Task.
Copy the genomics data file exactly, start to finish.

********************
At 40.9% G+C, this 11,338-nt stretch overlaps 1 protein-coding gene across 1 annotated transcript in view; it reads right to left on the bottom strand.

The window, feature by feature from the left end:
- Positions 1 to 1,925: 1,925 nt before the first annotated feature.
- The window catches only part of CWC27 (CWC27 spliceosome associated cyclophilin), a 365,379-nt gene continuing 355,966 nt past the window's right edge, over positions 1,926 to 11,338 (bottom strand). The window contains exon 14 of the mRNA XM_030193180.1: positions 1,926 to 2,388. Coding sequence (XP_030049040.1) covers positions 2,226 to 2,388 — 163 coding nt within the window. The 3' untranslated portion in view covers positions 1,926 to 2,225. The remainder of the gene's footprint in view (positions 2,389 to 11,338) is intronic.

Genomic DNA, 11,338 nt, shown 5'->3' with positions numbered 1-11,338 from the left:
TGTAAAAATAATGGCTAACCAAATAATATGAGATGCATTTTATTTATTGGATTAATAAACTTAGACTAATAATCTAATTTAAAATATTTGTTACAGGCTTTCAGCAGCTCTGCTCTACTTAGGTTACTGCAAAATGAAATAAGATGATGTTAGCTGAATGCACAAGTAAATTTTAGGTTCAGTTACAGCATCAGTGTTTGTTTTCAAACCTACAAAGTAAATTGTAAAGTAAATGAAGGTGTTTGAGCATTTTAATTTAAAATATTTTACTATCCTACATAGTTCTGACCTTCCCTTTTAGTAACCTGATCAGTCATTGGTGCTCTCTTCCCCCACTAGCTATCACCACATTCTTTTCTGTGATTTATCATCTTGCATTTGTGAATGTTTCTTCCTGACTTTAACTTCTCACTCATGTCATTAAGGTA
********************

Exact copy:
At 40.9% G+C, this 11,338-nt stretch overlaps 1 protein-coding gene across 1 annotated transcript in view; it reads right to left on the bottom strand.

The window, feature by feature from the left end:
- Positions 1 to 1,925: 1,925 nt before the first annotated feature.
- The window catches only part of CWC27 (CWC27 spliceosome associated cyclophilin), a 365,379-nt gene continuing 355,966 nt past the window's right edge, over positions 1,926 to 11,338 (bottom strand). The window contains exon 14 of the mRNA XM_030193180.1: positions 1,926 to 2,388. Coding sequence (XP_030049040.1) covers positions 2,226 to 2,388 — 163 coding nt within the window. The 3' untranslated portion in view covers positions 1,926 to 2,225. The remainder of the gene's footprint in view (positions 2,389 to 11,338) is intronic.

Genomic DNA, 11,338 nt, shown 5'->3' with positions numbered 1-11,338 from the left:
TGTAAAAATAATGGCTAACCAAATAATATGAGATGCATTTTATTTATTGGATTAATAAACTTAGACTAATAATCTAATTTAAAATATTTGTTACAGGCTTTCAGCAGCTCTGCTCTACTTAGGTTACTGCAAAATGAAATAAGATGATGTTAGCTGAATGCACAAGTAAATTTTAGGTTCAGTTACAGCATCAGTGTTTGTTTTCAAACCTACAAAGTAAATTGTAAAGTAAATGAAGGTGTTTGAGCATTTTAATTTAAAATATTTTACTATCCTACATAGTTCTGACCTTCCCTTTTAGTAACCTGATCAGTCATTGGTGCTCTCTTCCCCCACTAGCTATCACCACATTCTTTTCTGTGATTTATCATCTTGCATTTGTGAATGTTTCTTCCTGACTTTAACTTCTCACTCATGTCATTAAGGTA